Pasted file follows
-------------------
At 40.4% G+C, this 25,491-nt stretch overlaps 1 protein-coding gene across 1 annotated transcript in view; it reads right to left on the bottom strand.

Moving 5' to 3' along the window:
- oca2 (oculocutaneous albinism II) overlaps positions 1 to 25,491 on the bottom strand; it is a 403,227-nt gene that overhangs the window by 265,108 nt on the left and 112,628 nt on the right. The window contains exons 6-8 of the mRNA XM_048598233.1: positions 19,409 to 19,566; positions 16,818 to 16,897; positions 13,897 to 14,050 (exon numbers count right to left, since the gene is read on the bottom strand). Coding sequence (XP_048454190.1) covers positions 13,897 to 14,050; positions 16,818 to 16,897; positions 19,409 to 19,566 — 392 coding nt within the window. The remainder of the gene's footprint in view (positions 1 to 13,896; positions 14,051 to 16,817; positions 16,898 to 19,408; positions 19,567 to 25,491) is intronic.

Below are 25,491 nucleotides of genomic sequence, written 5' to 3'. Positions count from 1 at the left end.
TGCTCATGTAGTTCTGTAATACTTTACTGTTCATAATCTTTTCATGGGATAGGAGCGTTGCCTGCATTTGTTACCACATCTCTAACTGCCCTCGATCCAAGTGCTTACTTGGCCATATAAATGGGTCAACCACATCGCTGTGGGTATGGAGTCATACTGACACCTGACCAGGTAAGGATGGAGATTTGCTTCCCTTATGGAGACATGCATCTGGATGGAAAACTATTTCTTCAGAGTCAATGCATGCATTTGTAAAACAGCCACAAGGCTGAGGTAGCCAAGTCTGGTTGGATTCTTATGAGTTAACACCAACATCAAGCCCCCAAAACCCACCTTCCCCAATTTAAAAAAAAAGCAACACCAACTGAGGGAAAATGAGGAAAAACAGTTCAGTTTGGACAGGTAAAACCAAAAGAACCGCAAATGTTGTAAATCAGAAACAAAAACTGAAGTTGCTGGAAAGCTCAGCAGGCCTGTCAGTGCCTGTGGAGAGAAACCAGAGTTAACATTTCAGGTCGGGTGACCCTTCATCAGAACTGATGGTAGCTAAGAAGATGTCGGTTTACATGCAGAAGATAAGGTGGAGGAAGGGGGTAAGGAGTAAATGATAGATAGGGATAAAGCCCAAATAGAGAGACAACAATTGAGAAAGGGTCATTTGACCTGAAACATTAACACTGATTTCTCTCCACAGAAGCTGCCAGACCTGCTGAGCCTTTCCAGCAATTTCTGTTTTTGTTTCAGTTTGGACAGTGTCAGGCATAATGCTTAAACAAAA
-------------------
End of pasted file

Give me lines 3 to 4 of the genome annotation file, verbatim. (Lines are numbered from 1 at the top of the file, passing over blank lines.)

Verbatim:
- oca2 (oculocutaneous albinism II) overlaps positions 1 to 25,491 on the bottom strand; it is a 403,227-nt gene that overhangs the window by 265,108 nt on the left and 112,628 nt on the right. The window contains exons 6-8 of the mRNA XM_048598233.1: positions 19,409 to 19,566; positions 16,818 to 16,897; positions 13,897 to 14,050 (exon numbers count right to left, since the gene is read on the bottom strand). Coding sequence (XP_048454190.1) covers positions 13,897 to 14,050; positions 16,818 to 16,897; positions 19,409 to 19,566 — 392 coding nt within the window. The remainder of the gene's footprint in view (positions 1 to 13,896; positions 14,051 to 16,817; positions 16,898 to 19,408; positions 19,567 to 25,491) is intronic.

Below are 25,491 nucleotides of genomic sequence, written 5' to 3'. Positions count from 1 at the left end.